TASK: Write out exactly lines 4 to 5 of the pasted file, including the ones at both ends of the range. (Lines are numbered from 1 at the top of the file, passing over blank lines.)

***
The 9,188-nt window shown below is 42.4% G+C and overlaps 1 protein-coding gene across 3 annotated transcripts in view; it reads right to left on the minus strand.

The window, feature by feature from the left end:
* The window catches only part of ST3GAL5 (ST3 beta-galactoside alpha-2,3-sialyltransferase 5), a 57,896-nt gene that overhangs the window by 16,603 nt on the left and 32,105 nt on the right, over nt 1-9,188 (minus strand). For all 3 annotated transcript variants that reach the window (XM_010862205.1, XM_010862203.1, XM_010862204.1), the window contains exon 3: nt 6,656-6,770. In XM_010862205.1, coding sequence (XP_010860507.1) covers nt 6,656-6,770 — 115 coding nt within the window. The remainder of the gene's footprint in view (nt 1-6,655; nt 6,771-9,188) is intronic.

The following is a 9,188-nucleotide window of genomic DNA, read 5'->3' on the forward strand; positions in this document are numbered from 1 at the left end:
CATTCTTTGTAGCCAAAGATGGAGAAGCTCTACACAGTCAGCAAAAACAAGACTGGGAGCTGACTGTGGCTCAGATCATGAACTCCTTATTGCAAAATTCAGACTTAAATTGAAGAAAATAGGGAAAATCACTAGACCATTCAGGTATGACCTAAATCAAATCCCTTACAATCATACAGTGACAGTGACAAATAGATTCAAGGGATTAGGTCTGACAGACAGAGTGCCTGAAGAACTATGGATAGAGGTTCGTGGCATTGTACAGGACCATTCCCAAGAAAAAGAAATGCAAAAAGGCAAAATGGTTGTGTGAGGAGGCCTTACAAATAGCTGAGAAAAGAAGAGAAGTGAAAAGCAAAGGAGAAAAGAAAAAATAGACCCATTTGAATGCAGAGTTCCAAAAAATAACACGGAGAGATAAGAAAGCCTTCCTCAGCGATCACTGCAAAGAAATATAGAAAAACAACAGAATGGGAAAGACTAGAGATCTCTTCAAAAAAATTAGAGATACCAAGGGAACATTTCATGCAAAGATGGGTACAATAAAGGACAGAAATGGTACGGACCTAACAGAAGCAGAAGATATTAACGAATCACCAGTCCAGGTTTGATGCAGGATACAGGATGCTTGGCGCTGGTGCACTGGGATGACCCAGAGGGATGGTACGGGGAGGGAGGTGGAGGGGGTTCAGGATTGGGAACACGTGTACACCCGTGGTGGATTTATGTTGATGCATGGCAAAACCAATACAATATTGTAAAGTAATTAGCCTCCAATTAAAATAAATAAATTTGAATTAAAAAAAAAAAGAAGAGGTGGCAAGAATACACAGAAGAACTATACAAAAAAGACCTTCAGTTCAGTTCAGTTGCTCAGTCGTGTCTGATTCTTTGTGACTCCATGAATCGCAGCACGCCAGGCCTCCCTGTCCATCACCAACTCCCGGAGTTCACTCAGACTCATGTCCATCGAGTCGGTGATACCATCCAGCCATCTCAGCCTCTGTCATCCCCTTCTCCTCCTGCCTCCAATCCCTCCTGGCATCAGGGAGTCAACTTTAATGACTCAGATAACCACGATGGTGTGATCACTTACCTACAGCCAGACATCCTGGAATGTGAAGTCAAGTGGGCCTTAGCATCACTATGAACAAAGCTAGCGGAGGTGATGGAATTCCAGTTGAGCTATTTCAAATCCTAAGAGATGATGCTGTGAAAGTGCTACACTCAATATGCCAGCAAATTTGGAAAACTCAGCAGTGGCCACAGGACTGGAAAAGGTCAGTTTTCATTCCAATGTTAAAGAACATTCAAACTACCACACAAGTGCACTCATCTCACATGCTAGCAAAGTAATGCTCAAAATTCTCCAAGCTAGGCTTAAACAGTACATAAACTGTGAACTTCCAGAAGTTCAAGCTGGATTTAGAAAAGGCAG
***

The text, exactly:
The following is a 9,188-nucleotide window of genomic DNA, read 5'->3' on the forward strand; positions in this document are numbered from 1 at the left end:
CATTCTTTGTAGCCAAAGATGGAGAAGCTCTACACAGTCAGCAAAAACAAGACTGGGAGCTGACTGTGGCTCAGATCATGAACTCCTTATTGCAAAATTCAGACTTAAATTGAAGAAAATAGGGAAAATCACTAGACCATTCAGGTATGACCTAAATCAAATCCCTTACAATCATACAGTGACAGTGACAAATAGATTCAAGGGATTAGGTCTGACAGACAGAGTGCCTGAAGAACTATGGATAGAGGTTCGTGGCATTGTACAGGACCATTCCCAAGAAAAAGAAATGCAAAAAGGCAAAATGGTTGTGTGAGGAGGCCTTACAAATAGCTGAGAAAAGAAGAGAAGTGAAAAGCAAAGGAGAAAAGAAAAAATAGACCCATTTGAATGCAGAGTTCCAAAAAATAACACGGAGAGATAAGAAAGCCTTCCTCAGCGATCACTGCAAAGAAATATAGAAAAACAACAGAATGGGAAAGACTAGAGATCTCTTCAAAAAAATTAGAGATACCAAGGGAACATTTCATGCAAAGATGGGTACAATAAAGGACAGAAATGGTACGGACCTAACAGAAGCAGAAGATATTAACGAATCACCAGTCCAGGTTTGATGCAGGATACAGGATGCTTGGCGCTGGTGCACTGGGATGACCCAGAGGGATGGTACGGGGAGGGAGGTGGAGGGGGTTCAGGATTGGGAACACGTGTACACCCGTGGTGGATTTATGTTGATGCATGGCAAAACCAATACAATATTGTAAAGTAATTAGCCTCCAATTAAAATAAATAAATTTGAATTAAAAAAAAAAAGAAGAGGTGGCAAGAATACACAGAAGAACTATACAAAAAAGACCTTCAGTTCAGTTCAGTTGCTCAGTCGTGTCTGATTCTTTGTGACTCCATGAATCGCAGCACGCCAGGCCTCCCTGTCCATCACCAACTCCCGGAGTTCACTCAGACTCATGTCCATCGAGTCGGTGATACCATCCAGCCATCTCAGCCTCTGTCATCCCCTTCTCCTCCTGCCTCCAATCCCTCCTGGCATCAGGGAGTCAACTTTAATGACTCAGATAACCACGATGGTGTGATCACTTACCTACAGCCAGACATCCTGGAATGTGAAGTCAAGTGGGCCTTAGCATCACTATGAACAAAGCTAGCGGAGGTGATGGAATTCCAGTTGAGCTATTTCAAATCCTAAGAGATGATGCTGTGAAAGTGCTACACTCAATATGCCAGCAAATTTGGAAAACTCAGCAGTGGCCACAGGACTGGAAAAGGTCAGTTTTCATTCCAATGTTAAAGAACATTCAAACTACCACACAAGTGCACTCATCTCACATGCTAGCAAAGTAATGCTCAAAATTCTCCAAGCTAGGCTTAAACAGTACATAAACTGTGAACTTCCAGAAGTTCAAGCTGGATTTAGAAAAGGCAG